There’s something absolutely unique about this book. When young, many of us feel the urge at some moment of disillusionment or dissatisfaction. We want to get away from it all, to lose ourselves in some remote corner of the world—desert, forest, or perhaps an unknown, faraway town. Yet how many of us were actually able to realise this fantasy, even in part? And how many such places have managed to exist in the world today?
Further, how often does a book make you feel, as you read it, that you are entering a new territory, richly imbued with elemental power and immensely fascinating? And, should one undertake such a journey, even between the soft covers of a book, how many times is there a guide to accompany him, exploring, elucidating with delightful levity, albeit with deep knowledge and sensitivity about the intricacies of the people, their language, their customs, their habits and traditions?
Madhu Ramnath, author of this book, is not an anthropologist by training. Yet, his passionate engagement with the adivasis of Bastar, his obsessive interest in their way of life, his personal devotion and commitment to the people and their concerns, are all akin to those of a dedicated student of other cultures and societies. With one big difference: there’s nothing academic about Ramnath’s immersion in, or his love and fascination for the world of the indigenous people of Bastar. His record of living in their midst is empathic and keenly perceptive—so that for him, as for the reader, the process of coming to grips with this unique way of life is in the nature of a constant maturing.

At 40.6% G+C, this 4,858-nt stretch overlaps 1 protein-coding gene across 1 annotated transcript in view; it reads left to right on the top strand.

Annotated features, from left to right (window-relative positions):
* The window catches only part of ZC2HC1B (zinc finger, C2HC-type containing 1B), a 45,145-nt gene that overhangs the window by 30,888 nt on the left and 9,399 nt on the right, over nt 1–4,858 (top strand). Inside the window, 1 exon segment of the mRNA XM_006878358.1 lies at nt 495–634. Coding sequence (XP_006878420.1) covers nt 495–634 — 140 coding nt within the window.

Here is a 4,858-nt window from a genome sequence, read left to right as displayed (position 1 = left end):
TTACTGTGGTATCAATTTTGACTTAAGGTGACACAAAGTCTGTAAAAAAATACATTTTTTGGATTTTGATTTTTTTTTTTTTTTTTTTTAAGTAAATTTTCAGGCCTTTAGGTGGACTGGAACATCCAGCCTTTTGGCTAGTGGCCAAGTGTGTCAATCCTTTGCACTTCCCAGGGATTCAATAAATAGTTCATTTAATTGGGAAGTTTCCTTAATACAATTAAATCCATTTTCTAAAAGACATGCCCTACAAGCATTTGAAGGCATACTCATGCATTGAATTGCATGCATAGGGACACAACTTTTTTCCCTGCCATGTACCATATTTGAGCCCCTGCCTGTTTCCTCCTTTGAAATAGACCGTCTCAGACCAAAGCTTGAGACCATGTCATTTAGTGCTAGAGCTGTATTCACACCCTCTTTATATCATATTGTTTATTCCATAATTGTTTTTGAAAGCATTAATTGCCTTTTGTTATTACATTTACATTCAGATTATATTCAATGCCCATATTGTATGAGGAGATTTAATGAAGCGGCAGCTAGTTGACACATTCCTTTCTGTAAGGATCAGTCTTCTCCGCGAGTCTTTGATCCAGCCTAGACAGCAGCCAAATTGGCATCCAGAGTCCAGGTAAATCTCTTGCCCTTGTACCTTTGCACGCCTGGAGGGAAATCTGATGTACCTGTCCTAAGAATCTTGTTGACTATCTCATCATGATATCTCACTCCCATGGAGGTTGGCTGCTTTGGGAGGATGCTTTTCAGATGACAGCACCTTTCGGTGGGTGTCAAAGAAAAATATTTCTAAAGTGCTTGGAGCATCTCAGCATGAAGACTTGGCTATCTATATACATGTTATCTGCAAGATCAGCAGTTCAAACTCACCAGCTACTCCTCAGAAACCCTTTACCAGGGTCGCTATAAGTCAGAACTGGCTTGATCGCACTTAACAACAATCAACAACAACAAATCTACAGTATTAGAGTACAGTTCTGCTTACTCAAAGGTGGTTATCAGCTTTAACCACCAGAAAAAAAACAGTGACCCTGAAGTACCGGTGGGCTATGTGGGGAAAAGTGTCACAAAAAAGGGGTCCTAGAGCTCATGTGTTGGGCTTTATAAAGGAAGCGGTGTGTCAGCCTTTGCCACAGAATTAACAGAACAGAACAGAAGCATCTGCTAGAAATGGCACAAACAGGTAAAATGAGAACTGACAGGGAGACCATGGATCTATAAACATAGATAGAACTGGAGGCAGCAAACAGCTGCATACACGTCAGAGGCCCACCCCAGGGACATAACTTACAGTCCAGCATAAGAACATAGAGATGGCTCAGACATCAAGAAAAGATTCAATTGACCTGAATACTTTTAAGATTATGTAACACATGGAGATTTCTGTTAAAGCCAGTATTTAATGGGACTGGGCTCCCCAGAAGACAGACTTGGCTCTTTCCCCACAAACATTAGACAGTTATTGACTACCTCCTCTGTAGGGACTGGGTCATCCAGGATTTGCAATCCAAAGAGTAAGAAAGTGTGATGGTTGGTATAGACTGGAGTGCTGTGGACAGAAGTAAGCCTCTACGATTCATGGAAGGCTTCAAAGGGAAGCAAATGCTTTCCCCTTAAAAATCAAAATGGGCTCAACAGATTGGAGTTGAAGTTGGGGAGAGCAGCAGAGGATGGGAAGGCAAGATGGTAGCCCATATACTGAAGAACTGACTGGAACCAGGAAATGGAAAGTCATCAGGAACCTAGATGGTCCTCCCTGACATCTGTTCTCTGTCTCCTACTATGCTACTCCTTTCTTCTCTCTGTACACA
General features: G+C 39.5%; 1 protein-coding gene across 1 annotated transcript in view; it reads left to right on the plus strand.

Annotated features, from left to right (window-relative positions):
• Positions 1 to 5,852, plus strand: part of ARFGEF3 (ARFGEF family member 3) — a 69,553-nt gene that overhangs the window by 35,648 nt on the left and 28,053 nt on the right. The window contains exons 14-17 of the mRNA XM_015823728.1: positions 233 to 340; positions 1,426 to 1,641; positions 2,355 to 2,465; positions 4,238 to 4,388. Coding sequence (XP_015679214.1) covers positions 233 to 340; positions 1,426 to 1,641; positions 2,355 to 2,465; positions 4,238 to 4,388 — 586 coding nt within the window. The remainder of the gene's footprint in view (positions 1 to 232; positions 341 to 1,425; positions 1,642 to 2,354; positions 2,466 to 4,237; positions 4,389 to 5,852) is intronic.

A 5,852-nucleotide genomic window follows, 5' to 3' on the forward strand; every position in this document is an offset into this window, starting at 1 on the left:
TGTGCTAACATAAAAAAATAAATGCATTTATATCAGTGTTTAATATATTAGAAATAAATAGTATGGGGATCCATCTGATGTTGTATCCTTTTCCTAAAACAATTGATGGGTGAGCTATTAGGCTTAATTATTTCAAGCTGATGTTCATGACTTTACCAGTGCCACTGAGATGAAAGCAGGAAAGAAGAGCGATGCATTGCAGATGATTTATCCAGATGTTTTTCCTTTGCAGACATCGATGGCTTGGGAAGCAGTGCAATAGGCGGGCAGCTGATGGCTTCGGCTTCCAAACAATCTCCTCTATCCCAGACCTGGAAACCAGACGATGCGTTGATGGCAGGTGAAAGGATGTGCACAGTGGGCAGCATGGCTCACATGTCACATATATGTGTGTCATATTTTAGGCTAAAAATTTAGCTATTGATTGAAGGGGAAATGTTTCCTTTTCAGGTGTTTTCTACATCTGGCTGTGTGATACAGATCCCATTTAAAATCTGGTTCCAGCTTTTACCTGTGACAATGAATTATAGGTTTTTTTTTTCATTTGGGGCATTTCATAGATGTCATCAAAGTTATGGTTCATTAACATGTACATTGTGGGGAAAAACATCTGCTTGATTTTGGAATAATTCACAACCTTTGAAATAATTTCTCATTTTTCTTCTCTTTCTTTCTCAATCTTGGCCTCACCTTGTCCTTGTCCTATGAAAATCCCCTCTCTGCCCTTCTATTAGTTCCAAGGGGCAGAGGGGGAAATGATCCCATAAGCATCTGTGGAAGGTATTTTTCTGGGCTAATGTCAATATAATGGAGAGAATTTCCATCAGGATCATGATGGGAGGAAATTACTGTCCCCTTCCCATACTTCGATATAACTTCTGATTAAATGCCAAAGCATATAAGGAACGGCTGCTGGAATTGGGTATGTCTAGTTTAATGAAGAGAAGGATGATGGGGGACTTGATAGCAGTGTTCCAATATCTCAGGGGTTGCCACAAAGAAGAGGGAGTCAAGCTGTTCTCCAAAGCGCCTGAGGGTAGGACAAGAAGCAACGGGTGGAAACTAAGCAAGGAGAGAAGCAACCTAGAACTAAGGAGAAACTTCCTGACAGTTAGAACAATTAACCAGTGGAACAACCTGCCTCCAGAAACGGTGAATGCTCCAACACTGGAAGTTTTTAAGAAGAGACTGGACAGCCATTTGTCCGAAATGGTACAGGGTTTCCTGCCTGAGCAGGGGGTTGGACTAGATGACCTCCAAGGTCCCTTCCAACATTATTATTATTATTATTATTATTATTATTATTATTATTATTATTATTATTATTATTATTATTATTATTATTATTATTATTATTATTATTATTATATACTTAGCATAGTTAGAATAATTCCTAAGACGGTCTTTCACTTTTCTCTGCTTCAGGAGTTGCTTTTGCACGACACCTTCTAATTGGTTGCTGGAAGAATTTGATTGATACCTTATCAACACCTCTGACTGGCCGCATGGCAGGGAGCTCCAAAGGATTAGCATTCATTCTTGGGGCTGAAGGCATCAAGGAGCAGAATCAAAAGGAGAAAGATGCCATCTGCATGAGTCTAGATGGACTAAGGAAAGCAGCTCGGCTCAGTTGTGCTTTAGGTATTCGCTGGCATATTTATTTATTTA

Thirty years ago, while gazing at a map of India, Ramnath tells us, he was delighted to discover “a large swathe of the country in Central India—conspicuous for the paucity of roads...